Willowlee


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Willowlee


Michael, Ellie and son Jude farm on properties Willowlee and Kywong, a combined area of 800 ha, east of Narrandera in the heart of the Riverina, southern NSW.  The property has been Gooden land since 1988 with four generations farming in the district over 150 years. Despite this longevity, when the millennium drought settled in between 2002 -2009 it took its toll. Neither the land nor profits were improving. In 2006 the family partnership was resolved and Michael and Ellie’s separate family journey began.

Michael ‘It was a huge decision to “go it alone” but I knew I couldn’t keep doing what we had always done.  Even so, it took me another two years to finally have the courage to change to Holistic Management completely due to public pressure and family expectations to farm the “way my grandfather did ”. 

Michael had sought out Michael and Anna Coughlan (long time HM farmers and also part of the 8 Families group) who connected him with Holistic Management Educator Bruce Ward. Then in November 2010 he made the change cold turkey and “it’s been the best decision that I have ever made in my life!’

Michael “I have seen increased diversity of grasses as well as slowly increasing ground cover, on what was initially a much degraded farming block. From our financial point of view, our cost of production has more than halved, while our average annual stocking rate has increased.  In 2007-8 we fed $ 20 / DSE in supplementary feed, and in the last four years we have not fed out a grain of grain or a bale of hay (except to mulch the vegie patch!).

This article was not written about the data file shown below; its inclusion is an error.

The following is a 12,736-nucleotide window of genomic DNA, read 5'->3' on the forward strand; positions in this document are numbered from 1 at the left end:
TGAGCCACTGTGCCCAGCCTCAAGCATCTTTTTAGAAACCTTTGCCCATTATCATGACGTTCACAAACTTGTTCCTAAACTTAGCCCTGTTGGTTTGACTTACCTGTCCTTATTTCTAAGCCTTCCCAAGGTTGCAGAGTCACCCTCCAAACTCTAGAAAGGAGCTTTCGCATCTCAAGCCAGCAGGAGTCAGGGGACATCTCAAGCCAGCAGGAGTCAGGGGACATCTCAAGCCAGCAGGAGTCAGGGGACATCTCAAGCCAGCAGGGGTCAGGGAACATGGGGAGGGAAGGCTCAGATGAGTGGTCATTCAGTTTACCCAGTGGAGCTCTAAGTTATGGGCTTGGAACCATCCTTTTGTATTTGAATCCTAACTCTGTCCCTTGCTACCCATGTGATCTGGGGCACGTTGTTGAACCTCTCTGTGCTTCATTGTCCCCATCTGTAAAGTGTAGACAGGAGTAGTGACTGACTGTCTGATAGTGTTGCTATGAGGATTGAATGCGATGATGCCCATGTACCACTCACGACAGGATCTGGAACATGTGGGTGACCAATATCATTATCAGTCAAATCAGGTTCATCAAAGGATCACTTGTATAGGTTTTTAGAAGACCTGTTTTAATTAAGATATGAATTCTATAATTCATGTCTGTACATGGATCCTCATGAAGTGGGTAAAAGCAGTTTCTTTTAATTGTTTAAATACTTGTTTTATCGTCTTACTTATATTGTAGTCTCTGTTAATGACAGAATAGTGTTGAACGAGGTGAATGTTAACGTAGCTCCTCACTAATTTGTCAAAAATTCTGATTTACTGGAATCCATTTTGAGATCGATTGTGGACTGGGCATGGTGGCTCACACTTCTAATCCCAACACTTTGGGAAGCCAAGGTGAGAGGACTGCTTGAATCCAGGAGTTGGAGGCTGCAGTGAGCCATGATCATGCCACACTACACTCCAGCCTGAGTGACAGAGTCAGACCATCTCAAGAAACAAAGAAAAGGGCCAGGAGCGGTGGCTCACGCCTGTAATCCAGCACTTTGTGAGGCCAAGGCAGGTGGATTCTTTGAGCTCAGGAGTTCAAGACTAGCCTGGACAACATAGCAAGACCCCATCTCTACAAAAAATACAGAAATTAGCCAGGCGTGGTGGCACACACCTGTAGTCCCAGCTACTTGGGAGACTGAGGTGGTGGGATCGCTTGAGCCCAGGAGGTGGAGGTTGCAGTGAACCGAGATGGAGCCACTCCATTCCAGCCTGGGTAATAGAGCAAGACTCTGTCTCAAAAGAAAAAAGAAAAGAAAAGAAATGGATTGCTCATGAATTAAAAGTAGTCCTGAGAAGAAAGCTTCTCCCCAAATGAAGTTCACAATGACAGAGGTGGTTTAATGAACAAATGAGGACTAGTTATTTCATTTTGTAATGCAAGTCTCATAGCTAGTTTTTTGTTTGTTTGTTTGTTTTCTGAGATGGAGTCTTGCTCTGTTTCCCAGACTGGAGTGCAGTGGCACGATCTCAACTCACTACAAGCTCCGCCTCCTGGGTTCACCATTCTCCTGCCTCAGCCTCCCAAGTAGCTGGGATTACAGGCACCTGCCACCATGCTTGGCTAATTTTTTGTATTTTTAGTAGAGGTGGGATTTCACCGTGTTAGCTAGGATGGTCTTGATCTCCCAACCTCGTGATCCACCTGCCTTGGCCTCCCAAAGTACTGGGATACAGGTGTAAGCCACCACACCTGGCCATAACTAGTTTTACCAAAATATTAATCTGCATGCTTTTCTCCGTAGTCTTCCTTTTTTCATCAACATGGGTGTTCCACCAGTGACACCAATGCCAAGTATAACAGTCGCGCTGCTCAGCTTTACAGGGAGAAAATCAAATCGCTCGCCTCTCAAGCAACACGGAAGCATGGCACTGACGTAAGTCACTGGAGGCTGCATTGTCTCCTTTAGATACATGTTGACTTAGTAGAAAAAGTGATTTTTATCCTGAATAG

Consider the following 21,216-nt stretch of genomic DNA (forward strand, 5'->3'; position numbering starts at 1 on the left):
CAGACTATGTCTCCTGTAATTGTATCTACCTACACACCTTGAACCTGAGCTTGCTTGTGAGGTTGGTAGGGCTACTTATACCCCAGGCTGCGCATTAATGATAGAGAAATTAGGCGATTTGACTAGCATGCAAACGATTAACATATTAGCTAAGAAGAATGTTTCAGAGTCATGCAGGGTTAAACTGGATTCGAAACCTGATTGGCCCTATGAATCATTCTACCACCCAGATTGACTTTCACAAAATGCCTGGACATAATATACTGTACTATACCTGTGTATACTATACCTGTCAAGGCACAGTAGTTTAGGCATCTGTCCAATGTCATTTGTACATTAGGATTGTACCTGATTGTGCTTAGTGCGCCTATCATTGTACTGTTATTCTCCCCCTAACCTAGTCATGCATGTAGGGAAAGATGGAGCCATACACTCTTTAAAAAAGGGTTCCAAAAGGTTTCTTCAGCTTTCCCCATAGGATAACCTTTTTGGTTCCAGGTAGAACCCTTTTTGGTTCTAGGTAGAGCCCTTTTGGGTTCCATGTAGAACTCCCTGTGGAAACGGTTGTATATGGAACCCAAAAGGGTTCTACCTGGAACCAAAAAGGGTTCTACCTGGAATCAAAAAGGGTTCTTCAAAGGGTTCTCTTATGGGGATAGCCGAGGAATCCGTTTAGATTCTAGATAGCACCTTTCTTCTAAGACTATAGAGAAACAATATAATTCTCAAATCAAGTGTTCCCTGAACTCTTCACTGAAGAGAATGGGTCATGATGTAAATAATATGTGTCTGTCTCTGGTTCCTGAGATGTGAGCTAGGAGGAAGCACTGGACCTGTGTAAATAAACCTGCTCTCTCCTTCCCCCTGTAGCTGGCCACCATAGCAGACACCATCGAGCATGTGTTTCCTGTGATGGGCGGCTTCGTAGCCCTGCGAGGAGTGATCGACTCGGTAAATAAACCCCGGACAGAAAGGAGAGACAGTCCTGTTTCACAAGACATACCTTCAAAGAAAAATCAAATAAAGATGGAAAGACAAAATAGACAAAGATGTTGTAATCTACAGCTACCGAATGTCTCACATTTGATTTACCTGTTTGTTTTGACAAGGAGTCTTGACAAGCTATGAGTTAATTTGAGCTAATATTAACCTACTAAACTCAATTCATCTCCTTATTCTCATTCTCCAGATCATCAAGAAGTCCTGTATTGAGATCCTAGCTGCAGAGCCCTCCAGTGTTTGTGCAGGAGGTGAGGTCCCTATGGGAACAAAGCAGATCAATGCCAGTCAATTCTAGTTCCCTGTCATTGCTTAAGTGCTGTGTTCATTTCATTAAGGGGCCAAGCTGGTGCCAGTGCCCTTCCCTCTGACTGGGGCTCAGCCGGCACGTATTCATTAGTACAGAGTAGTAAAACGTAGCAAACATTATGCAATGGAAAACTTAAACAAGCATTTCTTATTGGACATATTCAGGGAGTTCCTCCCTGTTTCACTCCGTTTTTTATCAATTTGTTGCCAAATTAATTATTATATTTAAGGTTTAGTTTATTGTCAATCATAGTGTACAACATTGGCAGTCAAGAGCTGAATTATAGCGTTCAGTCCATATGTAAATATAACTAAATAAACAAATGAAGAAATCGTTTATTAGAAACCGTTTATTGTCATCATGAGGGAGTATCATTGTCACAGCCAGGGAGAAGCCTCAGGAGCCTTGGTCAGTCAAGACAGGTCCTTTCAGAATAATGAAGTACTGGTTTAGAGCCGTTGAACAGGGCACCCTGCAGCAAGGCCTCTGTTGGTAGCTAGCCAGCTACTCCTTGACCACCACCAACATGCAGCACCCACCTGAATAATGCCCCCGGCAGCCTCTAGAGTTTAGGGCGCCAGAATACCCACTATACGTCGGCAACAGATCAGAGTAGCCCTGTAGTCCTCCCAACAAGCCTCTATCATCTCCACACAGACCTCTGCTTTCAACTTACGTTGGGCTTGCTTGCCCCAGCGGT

They now run a truly profitable grazing operation.

Ellie “Our farm is on the Murrumbidgee River floodplain, so it ranges from great grazing country to wetlands and wooded swamp areas. These offer a natural habitat for lots of plants and animals and we are seeing an increase in their numbers bit by bit.”

Michael I love working with animals; breeding and managing them. It is great that I get to make a living out of converting sunlight and water into healthy produce.  We genuinely want to make the world a better place one bite at a time. Climate change is very real and we believe that fundamental changes need to be made to the way we manage land, on a global scale, for this to be addressed

Intertwined with this issue is one of human health.  

Ellie ‘There would not be a health budget worldwide that can safely say; “Yes, we can cover our forecasted spending on health care”. The irony of these huge problems is that they are explicitly related; if in time we can change land use management from large scale monoculture cropping back to healthy perennial grassland, and in turn produce grass-fed beef, lamb, pork or chicken for the local consumer in a tight food chain, the people that are getting sick in the first place would not put as much pressure on our health system, and we would be simultaneously addressing some of our climate change issues.” 

Michael, a keen rugby player who knows the taste of grass, gets great joy out of observing his cattle.  

“The most pleasurable thing about grazing for me is the sound of a mob of cattle grazing a new cell of grass; the feverish and indiscriminate sound of grass being consumed. Also, working in the great outdoors everyday. It never really feels like work! “

Ellie “With our son Jude on the scene, it is just brilliant to be raising him in this environment where we know we are making a contribution to a cleaner world. We love it.”